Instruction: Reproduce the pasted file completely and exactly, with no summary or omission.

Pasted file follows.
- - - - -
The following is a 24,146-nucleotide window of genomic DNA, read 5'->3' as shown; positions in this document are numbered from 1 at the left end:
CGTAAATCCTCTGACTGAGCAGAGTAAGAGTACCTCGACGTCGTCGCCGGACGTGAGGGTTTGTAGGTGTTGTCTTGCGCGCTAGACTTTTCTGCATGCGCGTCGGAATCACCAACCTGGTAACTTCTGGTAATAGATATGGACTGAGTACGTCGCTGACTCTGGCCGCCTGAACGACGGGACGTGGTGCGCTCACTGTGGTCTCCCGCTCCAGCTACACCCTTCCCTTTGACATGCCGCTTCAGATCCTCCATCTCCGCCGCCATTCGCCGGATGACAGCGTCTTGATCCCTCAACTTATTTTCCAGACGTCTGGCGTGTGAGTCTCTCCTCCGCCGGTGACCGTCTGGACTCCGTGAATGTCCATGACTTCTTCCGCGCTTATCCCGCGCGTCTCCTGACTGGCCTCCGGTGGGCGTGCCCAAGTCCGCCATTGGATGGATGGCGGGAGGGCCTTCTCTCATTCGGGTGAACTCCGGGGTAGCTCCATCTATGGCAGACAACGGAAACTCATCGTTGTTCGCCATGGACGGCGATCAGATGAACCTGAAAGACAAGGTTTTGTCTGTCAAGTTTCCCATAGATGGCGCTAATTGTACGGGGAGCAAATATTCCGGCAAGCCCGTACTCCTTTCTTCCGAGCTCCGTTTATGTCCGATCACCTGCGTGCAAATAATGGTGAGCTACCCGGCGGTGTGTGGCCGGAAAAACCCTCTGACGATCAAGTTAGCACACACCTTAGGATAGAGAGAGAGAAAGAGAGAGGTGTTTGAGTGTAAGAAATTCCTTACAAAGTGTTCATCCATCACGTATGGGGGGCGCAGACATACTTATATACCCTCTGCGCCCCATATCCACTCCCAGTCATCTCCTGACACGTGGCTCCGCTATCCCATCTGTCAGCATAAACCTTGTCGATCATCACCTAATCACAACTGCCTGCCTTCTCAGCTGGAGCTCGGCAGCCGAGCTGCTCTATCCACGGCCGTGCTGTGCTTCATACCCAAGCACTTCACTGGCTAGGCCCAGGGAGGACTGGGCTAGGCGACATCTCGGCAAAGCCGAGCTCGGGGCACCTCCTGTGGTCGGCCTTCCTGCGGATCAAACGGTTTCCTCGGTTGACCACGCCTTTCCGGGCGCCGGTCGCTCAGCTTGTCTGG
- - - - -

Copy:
The following is a 24,146-nucleotide window of genomic DNA, read 5'->3' as shown; positions in this document are numbered from 1 at the left end:
CGTAAATCCTCTGACTGAGCAGAGTAAGAGTACCTCGACGTCGTCGCCGGACGTGAGGGTTTGTAGGTGTTGTCTTGCGCGCTAGACTTTTCTGCATGCGCGTCGGAATCACCAACCTGGTAACTTCTGGTAATAGATATGGACTGAGTACGTCGCTGACTCTGGCCGCCTGAACGACGGGACGTGGTGCGCTCACTGTGGTCTCCCGCTCCAGCTACACCCTTCCCTTTGACATGCCGCTTCAGATCCTCCATCTCCGCCGCCATTCGCCGGATGACAGCGTCTTGATCCCTCAACTTATTTTCCAGACGTCTGGCGTGTGAGTCTCTCCTCCGCCGGTGACCGTCTGGACTCCGTGAATGTCCATGACTTCTTCCGCGCTTATCCCGCGCGTCTCCTGACTGGCCTCCGGTGGGCGTGCCCAAGTCCGCCATTGGATGGATGGCGGGAGGGCCTTCTCTCATTCGGGTGAACTCCGGGGTAGCTCCATCTATGGCAGACAACGGAAACTCATCGTTGTTCGCCATGGACGGCGATCAGATGAACCTGAAAGACAAGGTTTTGTCTGTCAAGTTTCCCATAGATGGCGCTAATTGTACGGGGAGCAAATATTCCGGCAAGCCCGTACTCCTTTCTTCCGAGCTCCGTTTATGTCCGATCACCTGCGTGCAAATAATGGTGAGCTACCCGGCGGTGTGTGGCCGGAAAAACCCTCTGACGATCAAGTTAGCACACACCTTAGGATAGAGAGAGAGAAAGAGAGAGGTGTTTGAGTGTAAGAAATTCCTTACAAAGTGTTCATCCATCACGTATGGGGGGCGCAGACATACTTATATACCCTCTGCGCCCCATATCCACTCCCAGTCATCTCCTGACACGTGGCTCCGCTATCCCATCTGTCAGCATAAACCTTGTCGATCATCACCTAATCACAACTGCCTGCCTTCTCAGCTGGAGCTCGGCAGCCGAGCTGCTCTATCCACGGCCGTGCTGTGCTTCATACCCAAGCACTTCACTGGCTAGGCCCAGGGAGGACTGGGCTAGGCGACATCTCGGCAAAGCCGAGCTCGGGGCACCTCCTGTGGTCGGCCTTCCTGCGGATCAAACGGTTTCCTCGGTTGACCACGCCTTTCCGGGCGCCGGTCGCTCAGCTTGTCTGG